1900s / 1920s / 1930s / 1950s / 1960s / 1990s / 2010s / Aries / Bugatti / Citroen / De Dion-Bouton / Delage / Delahaye / Facel Vega / French / Hispano-Suiza / Matra-Bonnet / Peugeot / Renault-Alpine / Venturi / Voisin

Shedding light on a century’s worth of French cars

view-3Régis Mathieu is known throughout the world for his work with chandeliers and light fixtures, but once a year he focuses his attention on cars and invites clients to display their vintage automobiles in his museum-like showroom.

Located in a small village in the picturesque Vaucluse department of France, the showroom is decorated – and lit – by over a hundred chandeliers that come from Mathieu’s personal collection, creating a very unusual decor.  There are no harsh neons anywhere and each car is displayed below or next to a light fixture that was chosen specifically for it.

The theme of this year’s collection is “Shedding light on a century’s worth of French cars.”  Thirteen prestigious automobiles are on display, including a 1903 De Dion-Bouton 8CV, a 1907 Aries Type O, a 1926 Hispano-Suiza H6B and a 1926 Voisin C15 Petit Duc.

Cars from the 1930s are represented by 1936 Peugeot 302 Darl’mat, a 1936 Citroën Traction Faux-Cabriolet, a 1937 Delage D6-70 and a 1938 Delahaye Type 135.

The post-war cars consist of a Renault 4CV-based 1955 Alpine A106 (the very first Alpine model ever built), a 1958 Facel Vega Facel II, a 1965 Matra Djet V and an elegant Citroën DS 21 convertible.  The newest cars there are a PRV-powered Venturi 400 LM and a current-model Bugatti Veyron.

hispano-suiza-h6b-3The Veyron drew the most attention from show-goers, which is surprising because the other cars on display are far more impressive in nearly every respect.  The pre-war machines differ greatly in age and value from what we usually feature on Ran When Parked but they are particularly noteworthy because they are truly works of arts on wheels.  They were designed and built in a time when the concept of a luxury car as we know it today didn’t exist because simply owning a car was a luxury for a lot of people.  As a result, even the most discreet details such as door hinges that are typically overlooked on new cars are crafted as if they were meant to be displayed in a museum.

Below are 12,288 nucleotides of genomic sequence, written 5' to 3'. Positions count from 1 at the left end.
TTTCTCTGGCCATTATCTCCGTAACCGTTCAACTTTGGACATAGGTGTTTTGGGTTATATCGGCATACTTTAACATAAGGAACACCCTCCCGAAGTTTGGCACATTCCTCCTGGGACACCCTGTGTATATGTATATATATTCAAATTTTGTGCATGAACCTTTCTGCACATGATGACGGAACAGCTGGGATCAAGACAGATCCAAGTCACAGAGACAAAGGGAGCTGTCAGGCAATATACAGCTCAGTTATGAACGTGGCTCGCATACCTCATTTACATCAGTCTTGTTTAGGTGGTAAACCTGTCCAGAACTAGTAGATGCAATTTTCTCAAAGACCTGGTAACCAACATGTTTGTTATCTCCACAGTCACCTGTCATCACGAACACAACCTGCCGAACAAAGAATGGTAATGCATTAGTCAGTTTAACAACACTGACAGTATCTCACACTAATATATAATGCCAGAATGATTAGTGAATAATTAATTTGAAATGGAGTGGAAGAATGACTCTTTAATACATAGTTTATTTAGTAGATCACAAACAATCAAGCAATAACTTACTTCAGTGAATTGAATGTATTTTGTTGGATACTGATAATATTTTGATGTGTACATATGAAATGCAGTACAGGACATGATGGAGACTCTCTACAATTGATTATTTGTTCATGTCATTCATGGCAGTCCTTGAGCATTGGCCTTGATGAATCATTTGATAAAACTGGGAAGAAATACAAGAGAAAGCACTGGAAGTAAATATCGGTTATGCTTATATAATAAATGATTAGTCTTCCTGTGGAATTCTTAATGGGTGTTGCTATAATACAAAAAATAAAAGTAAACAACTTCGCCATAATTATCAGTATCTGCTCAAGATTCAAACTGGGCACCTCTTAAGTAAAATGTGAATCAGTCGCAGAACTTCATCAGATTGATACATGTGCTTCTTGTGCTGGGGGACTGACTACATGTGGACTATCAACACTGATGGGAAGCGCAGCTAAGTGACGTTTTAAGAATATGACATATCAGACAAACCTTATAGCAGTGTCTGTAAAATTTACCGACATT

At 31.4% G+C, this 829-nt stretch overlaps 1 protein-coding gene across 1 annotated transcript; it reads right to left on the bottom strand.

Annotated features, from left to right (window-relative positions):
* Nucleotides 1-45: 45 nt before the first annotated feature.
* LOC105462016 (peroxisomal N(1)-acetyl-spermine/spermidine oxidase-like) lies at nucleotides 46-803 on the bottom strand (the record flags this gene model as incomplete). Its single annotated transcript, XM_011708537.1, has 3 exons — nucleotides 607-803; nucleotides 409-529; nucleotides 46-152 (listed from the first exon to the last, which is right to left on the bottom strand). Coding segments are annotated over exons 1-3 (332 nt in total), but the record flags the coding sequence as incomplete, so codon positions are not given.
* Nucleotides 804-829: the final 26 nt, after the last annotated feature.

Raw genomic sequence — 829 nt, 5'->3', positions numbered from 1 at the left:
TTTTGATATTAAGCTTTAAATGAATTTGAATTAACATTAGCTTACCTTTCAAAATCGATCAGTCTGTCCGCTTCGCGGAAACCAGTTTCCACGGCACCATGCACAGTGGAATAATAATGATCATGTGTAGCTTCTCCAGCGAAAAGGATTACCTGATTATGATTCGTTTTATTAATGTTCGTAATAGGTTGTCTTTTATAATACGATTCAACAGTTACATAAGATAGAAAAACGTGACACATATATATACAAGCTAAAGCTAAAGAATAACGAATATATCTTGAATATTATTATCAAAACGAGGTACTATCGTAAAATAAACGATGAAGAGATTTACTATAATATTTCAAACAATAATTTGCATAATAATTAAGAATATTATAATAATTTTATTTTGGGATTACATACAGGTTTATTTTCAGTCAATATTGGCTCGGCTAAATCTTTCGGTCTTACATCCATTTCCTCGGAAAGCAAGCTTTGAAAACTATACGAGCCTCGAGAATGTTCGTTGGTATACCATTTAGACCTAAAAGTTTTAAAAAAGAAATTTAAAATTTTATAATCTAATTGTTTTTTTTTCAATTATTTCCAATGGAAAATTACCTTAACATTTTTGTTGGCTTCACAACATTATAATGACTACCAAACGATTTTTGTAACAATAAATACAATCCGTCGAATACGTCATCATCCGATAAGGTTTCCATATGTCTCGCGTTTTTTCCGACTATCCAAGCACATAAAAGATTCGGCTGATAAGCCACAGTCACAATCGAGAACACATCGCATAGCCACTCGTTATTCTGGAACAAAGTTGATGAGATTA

We’ll let the photos speak for themselves.  For those interested in visiting the collection, it is located in Gargas, France, and is open nightly until January 13th, 2013.

4 thoughts on “Shedding light on a century’s worth of French cars

  1. Pingback: Four-Links – French cars and chandeliers, post-war transportation design, vintage SCORE, Wagner Go-Devil | Resurrected Restorations

  2. Pingback: Ran When Parked’s 10 best photos of 2012 | Ran When Parked

  3. Pingback: Shedding light on a century’s worth of coachbuilt French cars | Ran When Parked

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